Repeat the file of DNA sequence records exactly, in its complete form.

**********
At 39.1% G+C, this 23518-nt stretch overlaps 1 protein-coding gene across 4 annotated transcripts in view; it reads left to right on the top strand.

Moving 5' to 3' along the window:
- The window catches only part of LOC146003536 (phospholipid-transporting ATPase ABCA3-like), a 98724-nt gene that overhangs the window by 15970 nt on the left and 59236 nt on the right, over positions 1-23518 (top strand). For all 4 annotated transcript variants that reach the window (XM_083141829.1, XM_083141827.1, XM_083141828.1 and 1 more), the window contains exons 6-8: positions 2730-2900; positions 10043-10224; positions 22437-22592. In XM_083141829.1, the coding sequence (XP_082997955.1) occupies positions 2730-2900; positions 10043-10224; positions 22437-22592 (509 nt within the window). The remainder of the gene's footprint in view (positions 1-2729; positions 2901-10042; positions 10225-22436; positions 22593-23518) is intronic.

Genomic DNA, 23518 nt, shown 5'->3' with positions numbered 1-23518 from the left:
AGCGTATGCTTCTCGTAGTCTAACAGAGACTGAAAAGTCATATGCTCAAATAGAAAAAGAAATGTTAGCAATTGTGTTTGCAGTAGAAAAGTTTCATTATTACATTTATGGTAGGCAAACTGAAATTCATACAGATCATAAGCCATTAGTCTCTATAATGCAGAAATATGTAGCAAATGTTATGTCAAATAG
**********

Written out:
At 39.1% G+C, this 23518-nt stretch overlaps 1 protein-coding gene across 4 annotated transcripts in view; it reads left to right on the top strand.

Moving 5' to 3' along the window:
- The window catches only part of LOC146003536 (phospholipid-transporting ATPase ABCA3-like), a 98724-nt gene that overhangs the window by 15970 nt on the left and 59236 nt on the right, over positions 1-23518 (top strand). For all 4 annotated transcript variants that reach the window (XM_083141829.1, XM_083141827.1, XM_083141828.1 and 1 more), the window contains exons 6-8: positions 2730-2900; positions 10043-10224; positions 22437-22592. In XM_083141829.1, the coding sequence (XP_082997955.1) occupies positions 2730-2900; positions 10043-10224; positions 22437-22592 (509 nt within the window). The remainder of the gene's footprint in view (positions 1-2729; positions 2901-10042; positions 10225-22436; positions 22593-23518) is intronic.

Genomic DNA, 23518 nt, shown 5'->3' with positions numbered 1-23518 from the left:
AGCGTATGCTTCTCGTAGTCTAACAGAGACTGAAAAGTCATATGCTCAAATAGAAAAAGAAATGTTAGCAATTGTGTTTGCAGTAGAAAAGTTTCATTATTACATTTATGGTAGGCAAACTGAAATTCATACAGATCATAAGCCATTAGTCTCTATAATGCAGAAATATGTAGCAAATGTTATGTCAAATAG